Building in cold climate: One of the worst things that can happen to concrete is for it to undergo freezing while it is still fresh. To prevent this and ensure good curing conditions, large volumes of diesel are consumed to heat the concrete on construction sites. This wastes time and energy and leads to increased emissions.
Too much heat can also be detrimental to concrete during transport. This will accelerate the maturity and, in the worst case, cause the concrete to become unusable. For this reason, it is crucial to keep the temperature within the concrete as stable as possible once the concrete leaves the mixing plant.
Monitoring temperature at all transport stages
It is well known that concrete cools during transport in cold climate. However, until now little research had been carried out to investigate this process and to measure the levels and rates of temperature decrease. The aim of the project ‘Temperature in transport’ has been to track the temperature changes that occur during the various stages of concrete transport.
“Only when we know exactly where temperature loss occurs will we be able to identify effective solutions that can mitigate this effect”, says Project Manager Isak S. Langås at SINTEF.
In order to investigate the phenomenon, researchers at SINTEF developed their own temperature sensors which were placed in the concrete during transport. They also took infrared images on construction sites and measured the temperature once poured into the formwork. The results are presented in the report ‘Transport of concrete in cold climates’. The project is a collaboration between several players in the transport and construction sectors, all of whom have helped to ensure the best possible conditions for temperature monitoring under what at times have been very demanding.
One stop for a hot dog is all it takes
Construction sites in remote mountain locations require that concrete is transported by helicopter in so-called concrete tubs. The concrete can get very cold during these flights, even over short distances. To address this problem, the company Technomek has developed a prototype of an insulated winter tub fitted with a lid. As expected, an analysis of temperature changes showed that the concrete in the winter tub experienced less temperature loss than in a standard tub. The innovation has thus reduced the risk of the fresh concrete freezing, thus enabling the contractor to ensure a more safe and efficient construction process.
As part of the project, temperature was also measured in a concrete pump on a construction site. The results showed no cooling occurred while the pump was running regardless of the outside temperature. However, when the pump was stopped, the temperature in the pipeline dropped very rapidly.
The project also included an investigation involving logging the temperature of concrete during a three-hour journey in a mixer truck. The measurements revealed that the temperature increased by one degree while the truck was stationary as the driver took a short break for a hot dog at a gas station along the route.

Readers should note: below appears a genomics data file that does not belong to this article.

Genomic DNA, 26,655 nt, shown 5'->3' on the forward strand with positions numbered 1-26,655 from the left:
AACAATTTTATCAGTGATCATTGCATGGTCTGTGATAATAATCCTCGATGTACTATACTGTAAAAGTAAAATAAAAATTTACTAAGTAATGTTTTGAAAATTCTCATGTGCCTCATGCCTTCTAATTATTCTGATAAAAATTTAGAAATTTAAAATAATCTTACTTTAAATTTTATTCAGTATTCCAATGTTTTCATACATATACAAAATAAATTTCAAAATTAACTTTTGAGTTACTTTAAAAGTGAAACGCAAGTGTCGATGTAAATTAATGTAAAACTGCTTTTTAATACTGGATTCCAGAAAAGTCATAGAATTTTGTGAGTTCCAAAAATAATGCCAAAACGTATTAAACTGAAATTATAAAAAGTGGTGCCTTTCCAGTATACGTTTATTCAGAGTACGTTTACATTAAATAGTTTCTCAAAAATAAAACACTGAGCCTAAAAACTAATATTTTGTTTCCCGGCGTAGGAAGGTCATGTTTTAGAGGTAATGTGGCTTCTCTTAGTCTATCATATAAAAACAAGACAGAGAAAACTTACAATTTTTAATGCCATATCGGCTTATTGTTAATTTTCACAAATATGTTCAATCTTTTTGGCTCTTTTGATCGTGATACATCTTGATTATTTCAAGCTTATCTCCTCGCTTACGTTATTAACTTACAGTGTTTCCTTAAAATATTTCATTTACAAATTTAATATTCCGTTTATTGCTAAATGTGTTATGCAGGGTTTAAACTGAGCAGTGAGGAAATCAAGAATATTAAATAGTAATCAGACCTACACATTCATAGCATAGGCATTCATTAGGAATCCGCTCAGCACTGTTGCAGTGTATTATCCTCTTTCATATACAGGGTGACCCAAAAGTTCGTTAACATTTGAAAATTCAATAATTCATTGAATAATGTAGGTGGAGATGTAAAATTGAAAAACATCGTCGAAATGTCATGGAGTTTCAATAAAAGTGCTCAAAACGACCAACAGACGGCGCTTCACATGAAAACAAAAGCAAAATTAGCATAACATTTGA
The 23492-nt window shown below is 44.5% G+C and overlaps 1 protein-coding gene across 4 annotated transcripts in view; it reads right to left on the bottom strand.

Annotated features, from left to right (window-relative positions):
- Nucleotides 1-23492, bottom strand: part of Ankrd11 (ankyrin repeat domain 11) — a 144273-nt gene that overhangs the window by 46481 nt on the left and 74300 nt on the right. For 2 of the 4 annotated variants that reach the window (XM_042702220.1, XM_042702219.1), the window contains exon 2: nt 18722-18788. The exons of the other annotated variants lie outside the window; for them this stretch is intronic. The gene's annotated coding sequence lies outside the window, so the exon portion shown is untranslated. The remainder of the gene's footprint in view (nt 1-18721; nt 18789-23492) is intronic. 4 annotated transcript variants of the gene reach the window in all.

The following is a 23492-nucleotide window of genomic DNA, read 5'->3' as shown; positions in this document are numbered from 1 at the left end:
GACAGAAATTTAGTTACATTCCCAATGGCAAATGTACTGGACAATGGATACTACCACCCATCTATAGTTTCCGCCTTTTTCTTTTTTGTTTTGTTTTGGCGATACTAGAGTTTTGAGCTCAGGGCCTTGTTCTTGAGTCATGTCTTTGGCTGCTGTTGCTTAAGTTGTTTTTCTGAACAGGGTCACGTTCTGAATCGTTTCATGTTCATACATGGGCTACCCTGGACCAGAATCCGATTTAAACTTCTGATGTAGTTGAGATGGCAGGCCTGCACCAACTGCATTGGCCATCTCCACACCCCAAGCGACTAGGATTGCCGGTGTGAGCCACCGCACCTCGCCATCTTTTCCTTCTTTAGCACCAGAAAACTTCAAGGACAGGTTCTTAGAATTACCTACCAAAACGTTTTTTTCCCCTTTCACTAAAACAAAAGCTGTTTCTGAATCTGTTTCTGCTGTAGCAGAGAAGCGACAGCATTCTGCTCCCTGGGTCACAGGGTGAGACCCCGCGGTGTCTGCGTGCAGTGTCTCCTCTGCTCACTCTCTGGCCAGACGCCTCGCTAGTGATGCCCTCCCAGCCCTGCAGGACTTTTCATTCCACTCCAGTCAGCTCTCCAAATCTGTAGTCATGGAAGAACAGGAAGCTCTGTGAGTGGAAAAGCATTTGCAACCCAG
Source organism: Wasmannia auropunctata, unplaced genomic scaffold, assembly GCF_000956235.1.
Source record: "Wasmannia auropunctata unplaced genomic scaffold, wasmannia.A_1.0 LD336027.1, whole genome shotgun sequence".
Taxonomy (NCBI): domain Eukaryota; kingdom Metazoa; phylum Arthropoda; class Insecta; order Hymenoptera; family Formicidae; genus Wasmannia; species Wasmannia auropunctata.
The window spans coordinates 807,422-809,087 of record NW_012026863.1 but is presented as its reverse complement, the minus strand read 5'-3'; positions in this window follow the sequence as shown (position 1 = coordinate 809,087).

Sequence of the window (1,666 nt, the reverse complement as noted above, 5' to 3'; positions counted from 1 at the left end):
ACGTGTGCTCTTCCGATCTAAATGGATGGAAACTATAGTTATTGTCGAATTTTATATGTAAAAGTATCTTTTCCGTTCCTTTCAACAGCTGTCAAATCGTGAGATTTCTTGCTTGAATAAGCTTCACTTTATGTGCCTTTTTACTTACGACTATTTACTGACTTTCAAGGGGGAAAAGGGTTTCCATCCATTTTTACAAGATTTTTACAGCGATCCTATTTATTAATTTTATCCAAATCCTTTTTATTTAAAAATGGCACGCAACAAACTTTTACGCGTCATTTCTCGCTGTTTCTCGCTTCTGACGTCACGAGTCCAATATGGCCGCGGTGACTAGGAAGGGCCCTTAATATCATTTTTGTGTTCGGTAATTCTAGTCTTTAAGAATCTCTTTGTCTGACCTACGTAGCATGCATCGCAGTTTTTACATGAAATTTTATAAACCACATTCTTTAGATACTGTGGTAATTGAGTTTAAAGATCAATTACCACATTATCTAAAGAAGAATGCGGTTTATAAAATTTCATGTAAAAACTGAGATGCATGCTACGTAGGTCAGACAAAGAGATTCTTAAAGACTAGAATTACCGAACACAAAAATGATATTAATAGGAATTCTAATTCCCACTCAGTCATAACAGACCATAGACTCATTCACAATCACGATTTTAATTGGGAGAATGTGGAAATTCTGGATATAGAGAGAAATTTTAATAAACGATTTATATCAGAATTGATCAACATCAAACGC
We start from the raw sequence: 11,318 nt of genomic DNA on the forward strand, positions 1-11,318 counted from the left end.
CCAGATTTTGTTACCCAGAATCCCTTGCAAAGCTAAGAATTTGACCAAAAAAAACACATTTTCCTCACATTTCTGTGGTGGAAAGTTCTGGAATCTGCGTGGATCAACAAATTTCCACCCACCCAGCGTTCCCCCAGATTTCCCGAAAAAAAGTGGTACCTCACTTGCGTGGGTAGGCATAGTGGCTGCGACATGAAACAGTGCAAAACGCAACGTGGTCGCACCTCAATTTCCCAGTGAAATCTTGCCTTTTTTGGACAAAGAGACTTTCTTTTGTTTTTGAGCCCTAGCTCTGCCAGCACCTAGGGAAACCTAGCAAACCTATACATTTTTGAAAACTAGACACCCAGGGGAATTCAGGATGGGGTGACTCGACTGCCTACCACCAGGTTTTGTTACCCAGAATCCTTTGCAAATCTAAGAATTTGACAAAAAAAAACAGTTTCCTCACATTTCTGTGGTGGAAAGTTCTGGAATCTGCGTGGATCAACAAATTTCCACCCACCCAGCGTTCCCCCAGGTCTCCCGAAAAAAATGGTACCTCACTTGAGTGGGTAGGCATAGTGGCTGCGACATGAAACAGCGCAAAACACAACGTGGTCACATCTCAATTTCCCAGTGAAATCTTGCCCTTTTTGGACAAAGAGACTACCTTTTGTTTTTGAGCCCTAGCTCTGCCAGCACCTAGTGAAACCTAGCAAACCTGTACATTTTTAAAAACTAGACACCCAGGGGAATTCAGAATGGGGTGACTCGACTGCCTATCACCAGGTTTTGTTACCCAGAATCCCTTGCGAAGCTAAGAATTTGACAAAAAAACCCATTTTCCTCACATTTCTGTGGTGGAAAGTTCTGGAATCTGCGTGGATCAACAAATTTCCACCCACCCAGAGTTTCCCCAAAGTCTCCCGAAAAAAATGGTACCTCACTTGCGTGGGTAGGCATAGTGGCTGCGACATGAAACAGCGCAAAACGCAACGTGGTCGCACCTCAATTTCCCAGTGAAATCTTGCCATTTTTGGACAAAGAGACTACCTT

“This is an amusing anecdote, but it was also crucial to our understanding of the sensitivity of concrete temperature to events that take place during transport, and the impact these have on product quality”, says Langås.
The results from the study are helping to make it possible to plan the transport of concrete so as to ensure optimal concrete quality.
Modern concrete is more vulnerable to frost
In the future the demand for low-carbon concrete will increase. Such concretes have a low cement content and, as a result, low heat development during hardening. This makes them more vulnerable to frost damage.
The traditional method of producing winter concretes are mixing in hot water. Less hot water is needed with lower amounts of cement, and this reduces the low-carbon concrete’s ability to withstand the cold in fresh state. An alternative is to preheat the aggregate, which is a very energy-intensive process.
“A much better solution would be to produce the concrete without using additional energy for heating”, says Langås. “The temperature could be maintained during transport by delivering the concrete in an insulated container and, if necessary, heating it on the construction site using efficient and environmentally friendly solutions, such as a waterborne heat system”, he says.
Langås is hopeful that the project may help to highlight the benefits of good planning. The supply of high-quality, environmentally friendly, cast-in-place concrete requires knowledge of the entire process of concrete manufacture and use, from mixing the plant to the finished, hardened structure.
A new concrete mixer truck
“The knowledge gained during this study also provides us with a good platform for the development of new concrete transport solutions”, says Langås.
He is currently looking for partners to finance the development of a new concrete mixer truck that can regulate and monitor the temperature in the concrete on both hot and cold days. He envisages using the heat from the truck’s engine to maintain or increase the concrete temperature, as required.
This will be achieved by building a weather-proof shell around the mixer drum that can protect from the windchill and channel heat generated by the engine around the drum. In order to protect the concrete from heat on hot days, the closed truck cabinet/shell should be designed with the possibility to channel the air moving around the drum while the truck is in motion as a coolant. This option must also shield the drum from engine heat when the vehicle is stationary.
A mixer truck of this type will help to ensure better quality concrete in all climates and will thus appeal to a global market. The researchers also see significant market potential in the winter tub for concrete transport by helicopter.